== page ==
I created a tool at that will download and enable a theme and plugins as well during the install. The install.php file could be edited more to add the customizations described in this blog post.

    Thanks for sharing your code!

  3. You might want to have a look at the new WordPress Command line interface :

    It’s pretty powerful. Not sure if it will expose every setting you want (I’ve only just started using it), but it might end up being more maintainable. Let me know if it’s helpful!

  4. @Leslie thrice-cooked bacon? swoon? i don’t really eat a lot of bacon, but it is very delicious, makes vegetables taste better and is the perfect dummy content for WordPress testing. It’s a triple threat.

    @Raymond nice work! i don’t actually do this ‘that’ often, but still… it is annoying to do the same things to every site.

    @Julien that’s pretty cool. i’ll have to check it out even though i usually think command line is too geeky even for me. ;)

  5. hi kathy!
    thanx for this summary! do you know they are providing an automatically generated index.php to include extensions (include means download actual version, install, activate)! but they don’t offer a possibility to add your own settings, as you did here.
    do you see any chance to include that function (include standard-extensions you’re using for every WP-install) into your index.php? i’m not really good in php… :(
    that would be very helpful!!
    thanx a lot for an anwser and lots of greetings from munich, bavaria, germany!

    1. @lin0r is offering something a little different. They are bundling the plugin files into the WordPress .zip file (if I understand correctly). I’m only customizing options with a custom install.php. Though if you add a custom install.php to their custom .zip file you can probably achieve what you are looking for…. I think you could activate a plugin from the install.php, I’ve never tried. Let me know if you figure it out. thanks for stopping by.

      1. hi again :)
        thanks a lot for your answer, and sorry for bothering you again… but what they do is just generating an “install.php” file which is doing the rest. the instruction there are:

        – Choose plugins and theme
        – Create pkg file (pkg-file is really just the install.php – i tried that)
        – Place file in ‘wp-content/’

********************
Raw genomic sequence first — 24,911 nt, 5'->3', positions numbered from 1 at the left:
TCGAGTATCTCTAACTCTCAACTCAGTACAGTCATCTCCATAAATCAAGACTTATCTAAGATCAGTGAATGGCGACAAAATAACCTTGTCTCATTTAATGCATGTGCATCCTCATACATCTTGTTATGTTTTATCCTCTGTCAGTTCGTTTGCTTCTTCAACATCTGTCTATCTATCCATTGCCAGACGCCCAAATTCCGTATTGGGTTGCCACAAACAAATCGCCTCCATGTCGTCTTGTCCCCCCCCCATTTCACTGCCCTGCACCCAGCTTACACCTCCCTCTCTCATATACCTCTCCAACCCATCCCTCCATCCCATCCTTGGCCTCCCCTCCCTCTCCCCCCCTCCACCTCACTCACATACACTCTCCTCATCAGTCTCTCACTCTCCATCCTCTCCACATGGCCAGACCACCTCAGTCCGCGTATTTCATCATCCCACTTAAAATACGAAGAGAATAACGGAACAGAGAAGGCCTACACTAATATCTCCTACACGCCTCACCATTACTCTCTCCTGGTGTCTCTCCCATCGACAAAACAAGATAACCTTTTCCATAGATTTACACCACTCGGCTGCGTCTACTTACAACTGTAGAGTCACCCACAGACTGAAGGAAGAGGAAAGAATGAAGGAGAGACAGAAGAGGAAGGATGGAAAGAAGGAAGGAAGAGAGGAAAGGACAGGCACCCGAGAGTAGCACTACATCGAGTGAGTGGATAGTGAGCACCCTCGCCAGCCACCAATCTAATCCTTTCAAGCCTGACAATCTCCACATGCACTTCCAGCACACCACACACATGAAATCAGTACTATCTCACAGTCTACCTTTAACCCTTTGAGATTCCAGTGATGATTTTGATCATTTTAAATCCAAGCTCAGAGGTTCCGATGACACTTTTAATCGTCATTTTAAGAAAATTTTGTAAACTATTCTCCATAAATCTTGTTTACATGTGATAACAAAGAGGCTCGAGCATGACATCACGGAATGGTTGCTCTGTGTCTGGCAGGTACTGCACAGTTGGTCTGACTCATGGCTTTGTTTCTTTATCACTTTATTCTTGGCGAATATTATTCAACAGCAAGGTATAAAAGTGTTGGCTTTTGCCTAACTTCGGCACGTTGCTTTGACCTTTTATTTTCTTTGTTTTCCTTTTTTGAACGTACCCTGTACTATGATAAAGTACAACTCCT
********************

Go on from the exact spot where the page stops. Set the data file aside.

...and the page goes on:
– Run WordPress install as usual (wp-admin/install.php)
        Selected theme & plugins are automatically downloaded, unzipped, and activated during WordPress installation.

        i guess thats exactly what you’re doing for the custom settings. that’s why i thought you could help me with that, if you look at the output-install.php-file – if thats not too much trouble for you. would be a gr8 help for me and a perfect addition for your post. i would love to do it myself, but my knowledge of php is really poor :-)

        1. @Linor – I’m not bothered in the least. It would be a cool addition, but I just can’t provide free support in the comments. Sorry. If you’re interested in hiring me, please send an email via my contact page.

  6. Thanks Katy for sharing this !!!

    1. Je t’en pris! tu est vraiment français… d’écrire mon nom sans “h”. :) j’éspère que mon article t’a aidé dans qq façon.

      1. Oui :) désolé pour la faute ! Super article

  7. Hi Kathy,

    This is a handy little snippet, particularly the creating an administrator user.

    I was hoping to be able to drill down into the creating myself as an admin user just a little more…

    How would I go about setting the additional user details using install.php

    First Name / Last Name / Nick Name / Display Name / Password (e.g. Cakes123)

    Thanks in advance

    1. David, please take a look at the updated post. Where to set your own password should now be more obvious. First name, etc could probably all be added via update_user_option(). Good luck.

      1. Hi Kathy! Thanks for your reply. I’ve opted for a different route for a little more control over all the user settings that is set on the auto-magic user creation

        /* Create user automagically */
        $userdata = array(
            'user_login' => 'joepublic',
            'user_pass' => wp_generate_password(),
            'user_email' => '',
            'first_name' => 'Joe',
            'last_name' => 'Public',
            'nickname' => 'Joe',
            'display_name' => 'Joe',
            'user_url' => '',
            'role' => 'administrator' 
        $user_id = wp_insert_user( $userdata );
        1. I like your approach and have updated my article to better use it! Thanks a lot. I also took the liberty of adding your code to your comment. I just tweaked some things in my theme (yes I know my site is an unfinished mess) and hopefully now it is clearer to use markdown in the comments. For the future, instead of sharing code via images, take a look at the very practical Pastebin.